Wednesday 20 April 2022

What I'm Watching: April 2022

A recap of my month in movies, media and streaming, featuring Netflix's Anatomy of a Scandal, Marvel's Moon Knight, Guillermo del Toro's Nightmare Alley and my introduction into the world of The Sopranos

Anatomy of a Scandal (Netflix)

This star-studded six-part Netflix series from David E Kelley (Big Little Lies, The Undoing) is set in the hallowed halls of Westminster, and sees a high-profile Tory MP James Whitehouse (Rupert Friend) beset by scandal when it is revealed he has been having an affair with one of his aides, a staff researcher called Olivia (Naomi Scott).

The show explores the the fallout of Whitehouse's infidelity, on both his career and his marriage to wife Sophie (Sienna Miller). 

There's a lot to like about this one – from its 'torn from the headlines' plot that bears more than a passing resemblance to the scandal that surrounded Health secretary Matt Hancock last year, to its talented and attractive cast all decked out in sharp suits, big coats and sharp stilettos. There's an undeniable style, swagger and sexiness to the show, which makes it easy on the eyes and pulpy enough to not require a whole lotta brain function either. 

Naomi Scott's character is poorly serviced; a key figure in the first half, then dropped like a sack potatoes in the second, where the focus shifts to Michelle Dockery's barrister character. And Sienna Miller spends most of the show sitting in the courtroom gallery scowling, before actually having something to do in the final episode. 

Moon Knight (Disney+)

The first Marvel series to hit Disney+ that isn't a continuation on a character we've met before, Moon Knight sees a raft of talented filmmakers – director Mohamed Diab, indie filmmakers Aaron Moorhead and Justin Benson, showrunner Jeremy Slater – weave ancient Egyptian myth and legend into the Marvel universe. 

Oscar Isaac plays two roles here; jittery and mild-mannered Englishman Steven Grant, and battle-hardened American special ops soldier Marc Spector. The latter suffers from dissociative identity disorder, and retreats into his Steven Grant identity to hide the truth – that Marc is the avatar for Khonshu, the ancient Egyptian mood god. At Khonshu's command, Marc locks horns with religious zealot Arthur Harrow (Ethan Hawke), who is harnessing the power of the god Ammit, the render judgement on future crimes.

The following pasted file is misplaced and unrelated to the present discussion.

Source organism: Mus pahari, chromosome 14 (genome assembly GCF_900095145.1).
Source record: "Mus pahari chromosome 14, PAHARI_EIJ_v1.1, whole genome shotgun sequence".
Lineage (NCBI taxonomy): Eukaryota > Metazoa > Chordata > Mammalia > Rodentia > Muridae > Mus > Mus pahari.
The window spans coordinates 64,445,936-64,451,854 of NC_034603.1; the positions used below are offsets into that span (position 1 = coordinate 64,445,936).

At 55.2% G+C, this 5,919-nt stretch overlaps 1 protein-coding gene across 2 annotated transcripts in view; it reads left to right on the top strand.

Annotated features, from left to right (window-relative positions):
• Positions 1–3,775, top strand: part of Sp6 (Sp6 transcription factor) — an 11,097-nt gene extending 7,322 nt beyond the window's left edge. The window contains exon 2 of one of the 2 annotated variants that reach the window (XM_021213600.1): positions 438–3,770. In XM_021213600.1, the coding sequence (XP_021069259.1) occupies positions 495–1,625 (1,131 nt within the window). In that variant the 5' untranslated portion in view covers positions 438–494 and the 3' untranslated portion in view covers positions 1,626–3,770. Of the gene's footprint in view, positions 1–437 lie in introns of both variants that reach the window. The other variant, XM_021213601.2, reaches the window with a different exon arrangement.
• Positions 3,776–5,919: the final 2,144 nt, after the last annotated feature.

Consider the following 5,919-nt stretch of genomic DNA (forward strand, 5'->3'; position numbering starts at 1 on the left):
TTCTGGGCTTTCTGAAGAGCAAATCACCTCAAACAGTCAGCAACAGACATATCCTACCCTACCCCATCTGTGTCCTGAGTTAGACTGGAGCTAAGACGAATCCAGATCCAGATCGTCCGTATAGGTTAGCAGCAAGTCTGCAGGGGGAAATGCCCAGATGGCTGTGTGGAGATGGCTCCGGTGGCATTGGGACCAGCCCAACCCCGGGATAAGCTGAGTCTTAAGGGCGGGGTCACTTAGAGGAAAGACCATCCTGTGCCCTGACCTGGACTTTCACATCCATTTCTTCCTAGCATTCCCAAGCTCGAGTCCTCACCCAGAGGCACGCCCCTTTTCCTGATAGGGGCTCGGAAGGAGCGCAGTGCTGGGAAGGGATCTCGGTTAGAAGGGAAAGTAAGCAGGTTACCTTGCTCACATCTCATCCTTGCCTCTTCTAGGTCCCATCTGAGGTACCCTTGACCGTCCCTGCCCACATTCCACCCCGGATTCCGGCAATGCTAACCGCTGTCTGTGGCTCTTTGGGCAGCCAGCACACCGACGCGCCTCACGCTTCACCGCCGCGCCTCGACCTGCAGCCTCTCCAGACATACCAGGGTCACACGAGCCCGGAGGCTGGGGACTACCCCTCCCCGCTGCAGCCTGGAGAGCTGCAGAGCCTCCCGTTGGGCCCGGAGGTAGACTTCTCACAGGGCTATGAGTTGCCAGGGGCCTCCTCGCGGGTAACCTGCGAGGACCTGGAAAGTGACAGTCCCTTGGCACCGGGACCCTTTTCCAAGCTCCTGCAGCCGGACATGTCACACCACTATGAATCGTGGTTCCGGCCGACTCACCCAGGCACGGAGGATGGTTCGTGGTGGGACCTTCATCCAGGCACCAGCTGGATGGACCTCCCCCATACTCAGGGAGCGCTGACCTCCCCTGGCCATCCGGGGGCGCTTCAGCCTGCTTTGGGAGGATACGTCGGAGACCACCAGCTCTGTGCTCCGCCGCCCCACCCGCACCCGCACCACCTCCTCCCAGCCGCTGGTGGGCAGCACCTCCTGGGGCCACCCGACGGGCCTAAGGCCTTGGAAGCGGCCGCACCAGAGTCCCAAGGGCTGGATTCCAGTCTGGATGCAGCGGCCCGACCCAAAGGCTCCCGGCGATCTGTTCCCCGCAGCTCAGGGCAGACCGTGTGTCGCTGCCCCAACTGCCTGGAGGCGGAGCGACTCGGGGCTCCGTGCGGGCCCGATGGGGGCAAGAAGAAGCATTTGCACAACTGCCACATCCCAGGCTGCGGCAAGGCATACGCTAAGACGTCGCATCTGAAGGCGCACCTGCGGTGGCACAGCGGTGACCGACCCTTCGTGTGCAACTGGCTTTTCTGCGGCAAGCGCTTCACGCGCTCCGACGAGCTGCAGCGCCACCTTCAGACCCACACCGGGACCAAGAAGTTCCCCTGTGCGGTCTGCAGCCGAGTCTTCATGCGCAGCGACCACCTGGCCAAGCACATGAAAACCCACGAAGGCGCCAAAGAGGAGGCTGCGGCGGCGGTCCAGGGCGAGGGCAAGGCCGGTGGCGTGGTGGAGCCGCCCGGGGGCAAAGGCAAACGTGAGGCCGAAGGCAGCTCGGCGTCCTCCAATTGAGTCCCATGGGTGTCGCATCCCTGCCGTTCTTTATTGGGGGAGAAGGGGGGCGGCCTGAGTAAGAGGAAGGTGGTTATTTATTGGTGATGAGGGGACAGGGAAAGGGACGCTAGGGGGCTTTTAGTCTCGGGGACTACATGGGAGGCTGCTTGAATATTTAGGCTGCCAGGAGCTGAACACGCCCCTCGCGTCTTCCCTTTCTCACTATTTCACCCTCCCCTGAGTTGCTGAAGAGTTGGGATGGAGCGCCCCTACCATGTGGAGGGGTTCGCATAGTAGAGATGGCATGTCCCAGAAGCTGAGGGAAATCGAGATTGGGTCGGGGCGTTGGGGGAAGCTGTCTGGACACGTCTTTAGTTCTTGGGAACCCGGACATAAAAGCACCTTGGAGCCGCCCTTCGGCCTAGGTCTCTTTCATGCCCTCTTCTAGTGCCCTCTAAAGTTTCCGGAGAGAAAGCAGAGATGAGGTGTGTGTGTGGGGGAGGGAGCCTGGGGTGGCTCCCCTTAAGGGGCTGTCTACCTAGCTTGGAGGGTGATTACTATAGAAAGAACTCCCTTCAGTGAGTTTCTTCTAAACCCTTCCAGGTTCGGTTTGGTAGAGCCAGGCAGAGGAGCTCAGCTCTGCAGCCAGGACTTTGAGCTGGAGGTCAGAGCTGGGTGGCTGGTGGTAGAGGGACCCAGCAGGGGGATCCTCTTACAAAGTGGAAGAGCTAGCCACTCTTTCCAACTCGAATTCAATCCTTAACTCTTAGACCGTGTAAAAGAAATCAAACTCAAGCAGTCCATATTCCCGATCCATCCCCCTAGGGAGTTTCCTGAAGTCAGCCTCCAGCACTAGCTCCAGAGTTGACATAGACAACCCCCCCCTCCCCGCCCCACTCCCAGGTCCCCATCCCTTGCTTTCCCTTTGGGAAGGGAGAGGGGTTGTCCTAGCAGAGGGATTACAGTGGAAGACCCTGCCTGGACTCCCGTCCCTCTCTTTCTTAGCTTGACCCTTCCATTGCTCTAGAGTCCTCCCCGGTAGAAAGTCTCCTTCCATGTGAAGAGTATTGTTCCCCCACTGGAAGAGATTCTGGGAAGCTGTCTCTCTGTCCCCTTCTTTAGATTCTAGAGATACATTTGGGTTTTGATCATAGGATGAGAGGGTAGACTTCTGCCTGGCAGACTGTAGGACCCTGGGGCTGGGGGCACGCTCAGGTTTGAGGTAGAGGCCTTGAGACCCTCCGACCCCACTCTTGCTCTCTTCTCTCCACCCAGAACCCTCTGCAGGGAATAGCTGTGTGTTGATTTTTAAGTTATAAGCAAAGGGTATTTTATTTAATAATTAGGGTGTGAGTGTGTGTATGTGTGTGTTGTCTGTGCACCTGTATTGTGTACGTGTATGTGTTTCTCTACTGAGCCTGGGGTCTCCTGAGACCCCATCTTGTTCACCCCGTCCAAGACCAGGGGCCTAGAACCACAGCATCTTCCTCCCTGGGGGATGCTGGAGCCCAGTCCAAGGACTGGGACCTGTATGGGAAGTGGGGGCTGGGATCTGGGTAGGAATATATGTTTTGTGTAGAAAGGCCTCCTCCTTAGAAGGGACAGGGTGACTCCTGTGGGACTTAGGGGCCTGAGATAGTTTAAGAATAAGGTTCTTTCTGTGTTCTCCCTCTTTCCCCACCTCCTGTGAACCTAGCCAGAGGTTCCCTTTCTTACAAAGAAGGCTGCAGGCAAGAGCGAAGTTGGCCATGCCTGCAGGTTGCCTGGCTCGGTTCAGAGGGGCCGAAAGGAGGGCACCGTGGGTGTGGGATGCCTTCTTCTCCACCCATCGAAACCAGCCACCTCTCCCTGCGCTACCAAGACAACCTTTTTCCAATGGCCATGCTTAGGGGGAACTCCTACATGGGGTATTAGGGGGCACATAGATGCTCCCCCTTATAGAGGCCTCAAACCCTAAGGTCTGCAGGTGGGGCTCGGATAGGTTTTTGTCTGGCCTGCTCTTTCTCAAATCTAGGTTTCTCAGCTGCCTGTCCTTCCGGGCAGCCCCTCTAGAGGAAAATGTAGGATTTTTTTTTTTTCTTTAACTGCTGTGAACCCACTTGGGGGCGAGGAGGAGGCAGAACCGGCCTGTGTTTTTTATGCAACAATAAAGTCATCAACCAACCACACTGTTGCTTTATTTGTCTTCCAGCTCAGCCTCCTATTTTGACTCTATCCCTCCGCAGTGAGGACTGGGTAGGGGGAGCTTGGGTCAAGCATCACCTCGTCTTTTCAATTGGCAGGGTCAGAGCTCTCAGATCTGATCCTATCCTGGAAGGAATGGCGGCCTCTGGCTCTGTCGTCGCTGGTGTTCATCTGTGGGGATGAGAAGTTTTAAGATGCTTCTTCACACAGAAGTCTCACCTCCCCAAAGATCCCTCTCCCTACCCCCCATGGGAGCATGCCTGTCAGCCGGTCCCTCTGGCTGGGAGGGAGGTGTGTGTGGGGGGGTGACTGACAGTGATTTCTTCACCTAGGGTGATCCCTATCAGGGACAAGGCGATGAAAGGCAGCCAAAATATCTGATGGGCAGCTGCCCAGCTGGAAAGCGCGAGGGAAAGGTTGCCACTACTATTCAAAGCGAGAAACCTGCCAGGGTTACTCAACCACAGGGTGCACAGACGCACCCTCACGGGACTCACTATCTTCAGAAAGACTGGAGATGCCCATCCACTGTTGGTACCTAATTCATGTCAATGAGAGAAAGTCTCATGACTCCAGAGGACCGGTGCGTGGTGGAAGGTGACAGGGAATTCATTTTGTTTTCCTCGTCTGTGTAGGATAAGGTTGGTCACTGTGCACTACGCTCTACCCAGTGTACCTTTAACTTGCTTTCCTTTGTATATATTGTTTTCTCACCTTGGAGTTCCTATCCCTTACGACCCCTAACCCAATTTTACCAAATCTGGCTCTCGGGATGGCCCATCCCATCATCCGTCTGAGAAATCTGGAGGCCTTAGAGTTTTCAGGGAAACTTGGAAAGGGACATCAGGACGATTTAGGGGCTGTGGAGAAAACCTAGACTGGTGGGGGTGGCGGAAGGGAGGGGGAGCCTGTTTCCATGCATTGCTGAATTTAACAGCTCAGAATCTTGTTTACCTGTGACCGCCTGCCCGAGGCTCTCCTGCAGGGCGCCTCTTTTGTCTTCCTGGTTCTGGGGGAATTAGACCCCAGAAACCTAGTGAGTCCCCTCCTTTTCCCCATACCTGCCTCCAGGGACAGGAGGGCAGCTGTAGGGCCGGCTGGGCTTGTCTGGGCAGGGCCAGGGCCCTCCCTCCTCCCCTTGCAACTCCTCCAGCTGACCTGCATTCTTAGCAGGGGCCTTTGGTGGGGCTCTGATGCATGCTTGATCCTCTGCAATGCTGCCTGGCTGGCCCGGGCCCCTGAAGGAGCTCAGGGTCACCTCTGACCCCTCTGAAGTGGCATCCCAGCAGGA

If that sounds quite plot-heavy and wackadoo, then yeah – you're right. Moon Knight isn't as straightforward as some of Marvel's recent streaming series, and breaks new ground just by virtue of not being about an existing character or setting. So far, I've seen two of the six episodes – and I'm not sure what to make of it yet. A third of the way through, and it's hard to really grasp what the actual plot is – how it all fits together, what the stakes or motivations are, what the trajectory of Steven and Marc is.

I don't think the episodic nature is doing this series any favours. On both of the episodes I've seen so far, it feels like we're just starting to get somewhere, to build some momentum, before the credits roll. There's not much to latch onto, week to week, hence why I haven't 'caught up' on episodes three and four yet. There's no rush to see what's next, so I'd rather wait until all the episodes are there. Much like Falcon and the Winter Soldier or Loki, maybe Moon Knight would've worked better as a movie...

Lastly, I like Isaac as an actor, don't get me wrong – but his English accent here is ridiculous. So ridiculous that it must be intentional, right? He can't be serious. I don't know whether to laugh or roll my eyes.

The Sopranos seasons one and two (Binge)